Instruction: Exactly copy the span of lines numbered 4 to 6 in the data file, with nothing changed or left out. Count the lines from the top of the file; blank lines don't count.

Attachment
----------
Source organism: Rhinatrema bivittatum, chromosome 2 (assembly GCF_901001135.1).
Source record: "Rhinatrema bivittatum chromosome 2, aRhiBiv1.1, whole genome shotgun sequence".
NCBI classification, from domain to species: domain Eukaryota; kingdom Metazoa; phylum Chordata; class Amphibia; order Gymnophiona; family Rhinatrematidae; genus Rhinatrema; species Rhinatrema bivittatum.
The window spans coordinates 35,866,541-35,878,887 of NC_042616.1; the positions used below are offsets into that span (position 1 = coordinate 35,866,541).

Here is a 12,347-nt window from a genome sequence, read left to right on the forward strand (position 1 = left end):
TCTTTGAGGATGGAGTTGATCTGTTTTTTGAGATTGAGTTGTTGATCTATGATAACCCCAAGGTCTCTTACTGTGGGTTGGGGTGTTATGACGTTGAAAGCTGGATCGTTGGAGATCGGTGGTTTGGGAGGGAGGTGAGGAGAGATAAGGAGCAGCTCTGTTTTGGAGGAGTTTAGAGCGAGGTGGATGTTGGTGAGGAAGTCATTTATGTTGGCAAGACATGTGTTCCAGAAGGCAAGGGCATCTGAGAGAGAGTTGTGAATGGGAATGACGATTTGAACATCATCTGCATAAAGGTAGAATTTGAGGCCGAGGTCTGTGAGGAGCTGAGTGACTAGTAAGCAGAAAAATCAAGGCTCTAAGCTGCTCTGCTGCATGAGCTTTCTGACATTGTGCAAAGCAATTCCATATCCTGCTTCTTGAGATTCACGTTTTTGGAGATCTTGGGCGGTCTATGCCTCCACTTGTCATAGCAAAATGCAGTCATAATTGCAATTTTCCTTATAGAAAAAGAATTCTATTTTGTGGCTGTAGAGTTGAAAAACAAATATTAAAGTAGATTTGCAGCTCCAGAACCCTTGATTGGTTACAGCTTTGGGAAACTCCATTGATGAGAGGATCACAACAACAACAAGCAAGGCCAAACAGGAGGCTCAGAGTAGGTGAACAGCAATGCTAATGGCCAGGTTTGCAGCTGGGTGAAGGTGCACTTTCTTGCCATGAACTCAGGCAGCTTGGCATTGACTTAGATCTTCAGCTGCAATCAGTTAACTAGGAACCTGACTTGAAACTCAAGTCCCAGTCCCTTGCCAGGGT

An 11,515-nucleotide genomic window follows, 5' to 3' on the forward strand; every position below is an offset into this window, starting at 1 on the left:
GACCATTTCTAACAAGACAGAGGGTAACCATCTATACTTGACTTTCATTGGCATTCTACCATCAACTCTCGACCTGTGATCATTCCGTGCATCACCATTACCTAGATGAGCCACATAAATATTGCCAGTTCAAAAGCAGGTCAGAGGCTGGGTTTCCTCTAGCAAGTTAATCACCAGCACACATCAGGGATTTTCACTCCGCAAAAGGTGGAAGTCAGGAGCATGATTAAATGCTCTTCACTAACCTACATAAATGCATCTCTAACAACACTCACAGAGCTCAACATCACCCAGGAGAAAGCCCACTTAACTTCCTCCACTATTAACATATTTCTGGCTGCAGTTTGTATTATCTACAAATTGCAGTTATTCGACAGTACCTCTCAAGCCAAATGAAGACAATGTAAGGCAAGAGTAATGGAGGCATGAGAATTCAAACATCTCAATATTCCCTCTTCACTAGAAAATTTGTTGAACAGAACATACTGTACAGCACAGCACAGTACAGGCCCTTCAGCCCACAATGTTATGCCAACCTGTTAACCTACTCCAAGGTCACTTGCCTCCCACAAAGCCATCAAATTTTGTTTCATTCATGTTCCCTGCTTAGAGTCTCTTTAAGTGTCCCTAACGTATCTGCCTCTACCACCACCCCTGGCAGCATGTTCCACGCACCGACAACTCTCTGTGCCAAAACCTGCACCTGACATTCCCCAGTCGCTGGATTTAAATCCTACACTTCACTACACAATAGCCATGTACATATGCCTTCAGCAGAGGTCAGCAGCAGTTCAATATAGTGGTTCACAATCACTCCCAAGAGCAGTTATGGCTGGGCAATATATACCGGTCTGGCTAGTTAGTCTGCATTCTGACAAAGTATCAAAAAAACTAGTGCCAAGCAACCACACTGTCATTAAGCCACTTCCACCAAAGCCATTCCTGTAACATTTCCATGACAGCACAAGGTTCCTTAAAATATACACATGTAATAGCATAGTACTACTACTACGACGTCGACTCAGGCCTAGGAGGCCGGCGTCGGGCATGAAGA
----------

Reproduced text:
The window spans coordinates 35,866,541-35,878,887 of NC_042616.1; the positions used below are offsets into that span (position 1 = coordinate 35,866,541).

Here is a 12,347-nt window from a genome sequence, read left to right on the forward strand (position 1 = left end):
TCTTTGAGGATGGAGTTGATCTGTTTTTTGAGATTGAGTTGTTGATCTATGATAACCCCAAGGTCTCTTACTGTGGGTTGGGGTGTTATGACGTTGAAAGCTGGATCGTTGGAGATCGGTGGTTTGGGAGGGAGGTGAGGAGAGATAAGGAGCAGCTCTGTTTTGGAGGAGTTTAGAGCGAGGTGGATGTTGGTGAGGAAGTCATTTATGTTGGCAAGACATGTGTTCCAGAAGGCAAGGGCATCTGAGAGAGAGTTGTGAATGGGAATGACGATTTGAACATCATCTGCATAAAGGTAGAATTTGAGGCCGAGGTCTGTGAGGAGCTGAGTGACTAGTAAGCAGAAAAATCAAGGCTCTAAGCTGCTCTGCTGCATGAGCTTTCTGACATTGTGCAAAGCAATTCCATATCCTGCTTCTTGAGATTCACGTTTTTGGAGATCTTGGGCGGTCTATGCCTCCACTTGTCATAGCAAAATGCAGTCATAATTGCAATTTTCCTTATAGAAAAAGAATTCTATTTTGTGGCTGTAGAGTTGAAAAACAAATATTAAAGTAGATTTGCAGCTCCAGAACCCTTGATTGGTTACAGCTTTGGGAAACTCCATTGATGAGAGGATCACAACAACAACAAGCAAGGCCAAACAGGAGGCTCAGAGTAGGTGAACAGCAATGCTAATGGCCAGGTTTGCAGCTGGGTGAAGGTGCACTTTCTTGCCATGAACTCAGGCAGCTTGGCATTGACTTAGATCTTCAGCTGCAATCAGTTAACTAGGAACCTGACTTGAAACTCAAGTCCCAGTCCCTTGCCAGGGT